Heavy Snow Burying Northern Rockies This Morning
UPDATED 5:45 AM MDT, September 26, 2013
UPDATED By WeatherBug Meteorologists, Andrew Rosenthal and James West
A powerful early-season snowstorm is making travel difficult, if not impossible, across western Montana and adjacent portions of Wyoming and Idaho this morning. Heavy snow is falling across the higher elevations and accumulations could approach record levels by the time the snowflakes stop flying later today.
An unusually potent low pressure system moving from the Dakotas into the Canadian prairies is pulling down cold, Canadian air into its western flank across northern Idaho`s Bitterroots and Montana`s southwestern mountains. Teaming up with an equally potent upper-level low pressure delivering a dose of Pacific moisture, the storm is squeezing it all out as an arcing band of heavy, wet snow.
Winter Storm Warnings and Winter Weather Advisories remain in place from parts of Idaho`s Sawtooth mountains into southwestern and west-central Montana`s mountains through this evening, including Challis, Idaho, and Butte, Great Falls and Bozeman, Mont. Additional Winter Storm Watches are in place for Wyoming`s northwestern mountains from Thursday night into early Friday.
Areas above 5,000 feet are sitting right at the freezing mark, allowing a bounty of moisture to fall as heavy snow across the higher terrain. This means accumulating snow for cities such as Butte and Dillon, Mont., and heavy snow for the high-elevation locations, including many of the mountain passes.
Nine inches of snow has fallen at Heart Butte, Mont., with Basin, Mont., seeing 4 inches just this evening. Togwotee Pass, Wyo., has measured a foot of snow. Another 5 to 10 inches of snow will fall through this evening, bringing totals to around a foot for many areas of the higher elevations.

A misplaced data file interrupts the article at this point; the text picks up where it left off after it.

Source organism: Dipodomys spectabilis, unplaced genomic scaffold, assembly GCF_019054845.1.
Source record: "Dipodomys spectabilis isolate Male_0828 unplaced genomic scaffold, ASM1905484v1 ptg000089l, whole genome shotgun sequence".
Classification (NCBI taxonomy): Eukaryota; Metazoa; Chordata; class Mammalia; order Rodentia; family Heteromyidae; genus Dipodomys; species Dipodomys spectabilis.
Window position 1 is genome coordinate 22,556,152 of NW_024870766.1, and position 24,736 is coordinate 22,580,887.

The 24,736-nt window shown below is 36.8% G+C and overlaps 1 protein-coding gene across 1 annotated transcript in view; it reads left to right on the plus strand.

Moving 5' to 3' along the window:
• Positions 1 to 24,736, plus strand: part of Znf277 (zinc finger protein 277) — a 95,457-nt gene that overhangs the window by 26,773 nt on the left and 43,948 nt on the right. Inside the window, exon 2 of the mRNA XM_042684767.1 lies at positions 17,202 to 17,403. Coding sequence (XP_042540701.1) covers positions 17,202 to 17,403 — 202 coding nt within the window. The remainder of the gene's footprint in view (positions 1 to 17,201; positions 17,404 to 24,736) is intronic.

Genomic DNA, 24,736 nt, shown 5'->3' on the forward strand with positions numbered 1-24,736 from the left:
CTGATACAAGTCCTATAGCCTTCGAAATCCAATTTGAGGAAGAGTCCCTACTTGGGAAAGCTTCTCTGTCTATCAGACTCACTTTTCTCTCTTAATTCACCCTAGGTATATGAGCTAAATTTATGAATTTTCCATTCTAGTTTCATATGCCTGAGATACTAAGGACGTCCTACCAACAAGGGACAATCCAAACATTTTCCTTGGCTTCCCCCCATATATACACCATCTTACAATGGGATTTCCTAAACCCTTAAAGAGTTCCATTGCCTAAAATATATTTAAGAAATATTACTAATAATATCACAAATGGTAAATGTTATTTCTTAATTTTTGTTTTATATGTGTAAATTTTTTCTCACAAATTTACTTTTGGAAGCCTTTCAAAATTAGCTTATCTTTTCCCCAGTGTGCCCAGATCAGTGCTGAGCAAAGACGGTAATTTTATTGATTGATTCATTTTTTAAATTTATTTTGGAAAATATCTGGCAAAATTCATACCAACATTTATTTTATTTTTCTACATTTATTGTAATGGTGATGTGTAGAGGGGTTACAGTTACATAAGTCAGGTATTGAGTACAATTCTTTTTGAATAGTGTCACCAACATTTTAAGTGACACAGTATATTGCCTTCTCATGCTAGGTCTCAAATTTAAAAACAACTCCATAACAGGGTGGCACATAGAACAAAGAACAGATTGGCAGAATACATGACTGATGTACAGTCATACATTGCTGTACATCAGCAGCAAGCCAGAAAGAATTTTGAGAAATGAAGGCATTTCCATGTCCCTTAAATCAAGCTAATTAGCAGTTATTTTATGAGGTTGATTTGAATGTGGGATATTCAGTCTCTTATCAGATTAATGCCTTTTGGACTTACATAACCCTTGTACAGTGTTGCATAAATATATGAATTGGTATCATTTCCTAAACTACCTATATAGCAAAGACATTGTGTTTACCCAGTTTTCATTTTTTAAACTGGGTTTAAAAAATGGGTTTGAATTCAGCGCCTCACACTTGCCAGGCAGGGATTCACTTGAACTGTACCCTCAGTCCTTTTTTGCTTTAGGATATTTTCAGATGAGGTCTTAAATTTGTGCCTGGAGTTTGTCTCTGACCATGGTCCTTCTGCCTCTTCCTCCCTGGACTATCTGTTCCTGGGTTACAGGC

The snow and its coming dreams of winter aren`t all good news. Numerous high-elevation passes closed due to the adverse conditions, and Beartooth Pass through Yellowstone National Park remains closed this morning. Although it was previously closed, Macdonald Pass (U.S. Route 12) still has chain requirements in effect. Anyone planning to drive across the passes today should be prepared for road closures, and have chains in the vehicle. Also, be sure to pack a winter supply kit, consisting of water, food, shovels and blankets.
In addition to the driving dangers of the snow, there is a concern for power outages. The heavy, wet nature of the snow will weigh down trees, particularly those that still have their leaves, snapping branches that will in turn fall on power lines.
The early-season winter storm could rank in the top 10 for September daily snowfall. The highest September accumulation at Butte, Mont.`s Bert Mooney Airport, at an elevation of 5,545 feet, is 6.9 inches on September 24, 1920. The greatest September snow at Leadore Cooperative station in Idaho, at 6,700 feet, is 4 inches set in September of 1968.
As the moisture slips southward, it will be a similar story for snow-lovers across Wyoming`s Teton mountains tonight and Friday. Although it will start as a chilly rain for most, cold air funneling into the low`s backside will squeeze out as much as a foot of new snow. In fact, as much as 16 inches could fall along the favored eastern slopes of Wyoming`s northwestern mountains.
Be sure to keep WeatherBug active to receive the latest weather in your neighborhood and get the latest updates anywhere on Twitter
What do you think of this story?
for comments or suggestions.